• Cluster 2:                                         Requirements for submission of entries:
   Students from Special                             • application for participation
   Science High Schools and                          • certification as project adviser or adult sponsor
   secondary schools under                              signed by school head
   the tertiary institutions                         • four (4) copies of official abstract (1 page only,
• All regions will conduct                              single space not more than 250 words with the
   the Division Level for                               following contents:
   both clusters                                        - objective/purpose
• BOJ will select the best 3                            - procedures/methods
   projects       for     each                          - results
   category, cluster, area or                           - conclusion/s
   a total of 24                                     • four (4) copies of accomplished Research Paper
• winners                                            • other required forms
• Final judging - to select
   the entry to the regional


          In accordance with the guidelines of the International Science and Engineering Fair (ISEF),
 entries in the IPSF are required to undergo an SRC evaluation.

             • Accomplished official abstract form (4 copies)
             • Research paper (4 copies)

      Level                      Qualification                               Requirements
Level 2 -Regional      •   Best Project for each cluster,      •  Application for participation
• All regions will         category and area or a total of 8   •  Parental consent
  conduct        the       projects/division                   •  Medical certificate
  Regional     Level                                           •  certification as project adviser or Adult
  Competition.                                                    Sponsor signed by school head
• Best 3 projects                                              • four (4) copies of official abstract (1 page
  will be declared                                                only, single space, not more than 250
  by     BOJ     per                                              words) with the following contents:
  cluster/ category/                                              - objective/purpose
  area.                                                           - procedures/methods
• Best project per                                                - results/conclusion
  cluster/ category/                                           • four (4) copies of accomplished Research
  area will compete                                               Paper
  in the National                                              • other required forms
  Level Competition                                               * Entries maybe submitted to the DOST
                                                                    Regional Offices
                                                                  * For NCR: entries maybe submitted to
                                                                     SEI, 3rd Floor, PTRI Bldg., Bicutan,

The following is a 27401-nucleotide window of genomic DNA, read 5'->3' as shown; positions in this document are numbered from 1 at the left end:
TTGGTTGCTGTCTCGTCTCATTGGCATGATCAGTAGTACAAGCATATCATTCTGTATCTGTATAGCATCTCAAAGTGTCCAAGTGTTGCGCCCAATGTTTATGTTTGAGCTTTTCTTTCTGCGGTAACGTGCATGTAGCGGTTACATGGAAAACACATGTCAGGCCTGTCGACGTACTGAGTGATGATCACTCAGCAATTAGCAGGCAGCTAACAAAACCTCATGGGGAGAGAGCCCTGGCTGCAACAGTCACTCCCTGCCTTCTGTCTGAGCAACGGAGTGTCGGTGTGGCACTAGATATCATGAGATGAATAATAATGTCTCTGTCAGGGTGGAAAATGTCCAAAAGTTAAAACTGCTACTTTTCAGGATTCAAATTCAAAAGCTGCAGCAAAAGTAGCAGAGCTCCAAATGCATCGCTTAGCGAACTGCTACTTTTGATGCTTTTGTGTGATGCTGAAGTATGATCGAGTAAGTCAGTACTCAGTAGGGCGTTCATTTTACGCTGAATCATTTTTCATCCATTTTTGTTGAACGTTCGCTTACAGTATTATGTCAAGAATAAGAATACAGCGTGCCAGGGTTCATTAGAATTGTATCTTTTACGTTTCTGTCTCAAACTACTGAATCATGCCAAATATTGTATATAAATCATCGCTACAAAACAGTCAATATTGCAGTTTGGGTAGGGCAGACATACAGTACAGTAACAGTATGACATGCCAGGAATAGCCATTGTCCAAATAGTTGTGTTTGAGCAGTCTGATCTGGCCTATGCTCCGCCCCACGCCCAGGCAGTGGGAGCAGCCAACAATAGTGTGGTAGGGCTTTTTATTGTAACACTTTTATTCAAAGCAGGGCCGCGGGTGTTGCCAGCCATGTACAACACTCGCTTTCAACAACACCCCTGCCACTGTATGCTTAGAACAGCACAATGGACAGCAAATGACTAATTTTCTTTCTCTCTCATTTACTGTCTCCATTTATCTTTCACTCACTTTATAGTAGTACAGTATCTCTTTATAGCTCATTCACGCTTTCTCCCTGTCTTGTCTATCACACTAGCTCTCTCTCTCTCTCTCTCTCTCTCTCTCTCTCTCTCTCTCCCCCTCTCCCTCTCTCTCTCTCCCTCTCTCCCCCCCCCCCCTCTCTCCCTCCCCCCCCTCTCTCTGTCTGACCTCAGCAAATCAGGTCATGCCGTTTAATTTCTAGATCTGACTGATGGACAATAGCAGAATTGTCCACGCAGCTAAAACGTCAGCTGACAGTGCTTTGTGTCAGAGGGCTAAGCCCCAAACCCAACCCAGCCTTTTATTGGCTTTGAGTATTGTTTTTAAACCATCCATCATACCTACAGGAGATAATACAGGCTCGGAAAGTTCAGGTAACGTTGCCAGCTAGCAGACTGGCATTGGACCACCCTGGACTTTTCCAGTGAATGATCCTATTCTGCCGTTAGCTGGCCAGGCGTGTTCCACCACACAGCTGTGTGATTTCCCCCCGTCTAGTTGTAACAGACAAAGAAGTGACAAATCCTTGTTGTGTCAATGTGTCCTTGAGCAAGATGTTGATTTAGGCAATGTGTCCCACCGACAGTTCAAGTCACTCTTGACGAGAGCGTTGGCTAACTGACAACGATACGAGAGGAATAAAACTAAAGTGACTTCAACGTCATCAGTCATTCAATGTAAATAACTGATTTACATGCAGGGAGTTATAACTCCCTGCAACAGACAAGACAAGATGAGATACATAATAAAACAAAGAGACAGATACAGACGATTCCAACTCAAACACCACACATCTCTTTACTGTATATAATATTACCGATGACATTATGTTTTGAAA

Taguig, M.M.
Level            3- •      Best project for each cluster,      Requirements are same as in level 2
National                   category and are or a total of 8     * Entries and other required forms of the
                           projects/region                        qualifiers for the national level shall be
                                                                  submitted to SEI-Bicutan.

One (1) complete copy of research paper and project data book must be displayed in the booth
during the regional and national levels. However, the project proponent must have the data
book ready even during the division level.

                                        PHASES OF SELECTION

        Level                                Activities                       Criteria for Judging       Rating
Division                 •   Application evaluation
                         •   Categorization of entry as individual or         •   Creativity,             35%
                             team project                                         Resourcefulness &
                         •   Classification of entry as basic & applied           Inventiveness
                         •   Evaluation of research paper                                                 35%
                         •   Selection of winners                             •   Scientific Thought
Regional/                •   Application evaluation                               &        Engineering
National                 •   Categorization of entry as individual or             Goals
                             team project                                                                 10%
                         •   Classification of entry as basic & applied
                             science                                          •   Thoroughness
                         •   Evaluation of research paper                                                 10%
                         •   Project exhibition
                         •   On-site interview of all participants (only      •   Research Skills
                             student- participants are allowed in the                                     10%